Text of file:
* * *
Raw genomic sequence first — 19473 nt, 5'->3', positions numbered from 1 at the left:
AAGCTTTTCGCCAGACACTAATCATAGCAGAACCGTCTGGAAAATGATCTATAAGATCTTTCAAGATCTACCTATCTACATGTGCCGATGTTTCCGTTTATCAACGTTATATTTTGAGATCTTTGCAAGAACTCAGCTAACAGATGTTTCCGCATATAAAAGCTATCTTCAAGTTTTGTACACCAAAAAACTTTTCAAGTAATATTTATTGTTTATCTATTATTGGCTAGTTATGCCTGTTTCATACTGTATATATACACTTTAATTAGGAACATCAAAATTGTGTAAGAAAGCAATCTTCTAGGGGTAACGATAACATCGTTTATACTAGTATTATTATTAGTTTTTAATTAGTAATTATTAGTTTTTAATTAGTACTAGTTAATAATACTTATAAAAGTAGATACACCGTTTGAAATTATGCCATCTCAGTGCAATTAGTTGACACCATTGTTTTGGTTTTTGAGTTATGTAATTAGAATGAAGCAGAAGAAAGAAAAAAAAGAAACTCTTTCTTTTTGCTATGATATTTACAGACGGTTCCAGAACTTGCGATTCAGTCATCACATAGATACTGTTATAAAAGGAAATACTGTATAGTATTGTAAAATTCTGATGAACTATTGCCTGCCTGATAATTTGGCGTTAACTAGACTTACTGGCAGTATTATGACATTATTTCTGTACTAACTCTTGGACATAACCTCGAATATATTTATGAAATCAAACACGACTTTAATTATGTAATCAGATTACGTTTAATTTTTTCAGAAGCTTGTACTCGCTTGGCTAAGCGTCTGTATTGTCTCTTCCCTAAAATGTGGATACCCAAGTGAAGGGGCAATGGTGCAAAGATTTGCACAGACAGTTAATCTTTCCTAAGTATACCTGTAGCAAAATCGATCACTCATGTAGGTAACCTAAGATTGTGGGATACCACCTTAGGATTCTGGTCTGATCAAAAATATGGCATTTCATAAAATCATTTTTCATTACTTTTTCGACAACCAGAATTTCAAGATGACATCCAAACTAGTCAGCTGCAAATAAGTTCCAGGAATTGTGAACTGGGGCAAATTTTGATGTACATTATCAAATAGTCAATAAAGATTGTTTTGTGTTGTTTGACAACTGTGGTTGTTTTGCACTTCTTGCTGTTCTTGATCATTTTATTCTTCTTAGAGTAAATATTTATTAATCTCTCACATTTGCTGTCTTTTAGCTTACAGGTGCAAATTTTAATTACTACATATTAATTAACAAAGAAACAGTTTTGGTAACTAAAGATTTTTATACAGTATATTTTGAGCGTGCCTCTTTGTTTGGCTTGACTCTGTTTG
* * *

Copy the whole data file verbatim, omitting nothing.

Raw genomic sequence first — 19473 nt, 5'->3', positions numbered from 1 at the left:
AAGCTTTTCGCCAGACACTAATCATAGCAGAACCGTCTGGAAAATGATCTATAAGATCTTTCAAGATCTACCTATCTACATGTGCCGATGTTTCCGTTTATCAACGTTATATTTTGAGATCTTTGCAAGAACTCAGCTAACAGATGTTTCCGCATATAAAAGCTATCTTCAAGTTTTGTACACCAAAAAACTTTTCAAGTAATATTTATTGTTTATCTATTATTGGCTAGTTATGCCTGTTTCATACTGTATATATACACTTTAATTAGGAACATCAAAATTGTGTAAGAAAGCAATCTTCTAGGGGTAACGATAACATCGTTTATACTAGTATTATTATTAGTTTTTAATTAGTAATTATTAGTTTTTAATTAGTACTAGTTAATAATACTTATAAAAGTAGATACACCGTTTGAAATTATGCCATCTCAGTGCAATTAGTTGACACCATTGTTTTGGTTTTTGAGTTATGTAATTAGAATGAAGCAGAAGAAAGAAAAAAAAGAAACTCTTTCTTTTTGCTATGATATTTACAGACGGTTCCAGAACTTGCGATTCAGTCATCACATAGATACTGTTATAAAAGGAAATACTGTATAGTATTGTAAAATTCTGATGAACTATTGCCTGCCTGATAATTTGGCGTTAACTAGACTTACTGGCAGTATTATGACATTATTTCTGTACTAACTCTTGGACATAACCTCGAATATATTTATGAAATCAAACACGACTTTAATTATGTAATCAGATTACGTTTAATTTTTTCAGAAGCTTGTACTCGCTTGGCTAAGCGTCTGTATTGTCTCTTCCCTAAAATGTGGATACCCAAGTGAAGGGGCAATGGTGCAAAGATTTGCACAGACAGTTAATCTTTCCTAAGTATACCTGTAGCAAAATCGATCACTCATGTAGGTAACCTAAGATTGTGGGATACCACCTTAGGATTCTGGTCTGATCAAAAATATGGCATTTCATAAAATCATTTTTCATTACTTTTTCGACAACCAGAATTTCAAGATGACATCCAAACTAGTCAGCTGCAAATAAGTTCCAGGAATTGTGAACTGGGGCAAATTTTGATGTACATTATCAAATAGTCAATAAAGATTGTTTTGTGTTGTTTGACAACTGTGGTTGTTTTGCACTTCTTGCTGTTCTTGATCATTTTATTCTTCTTAGAGTAAATATTTATTAATCTCTCACATTTGCTGTCTTTTAGCTTACAGGTGCAAATTTTAATTACTACATATTAATTAACAAAGAAACAGTTTTGGTAACTAAAGATTTTTATACAGTATATTTTGAGCGTGCCTCTTTGTTTGGCTTGACTCTGTTTG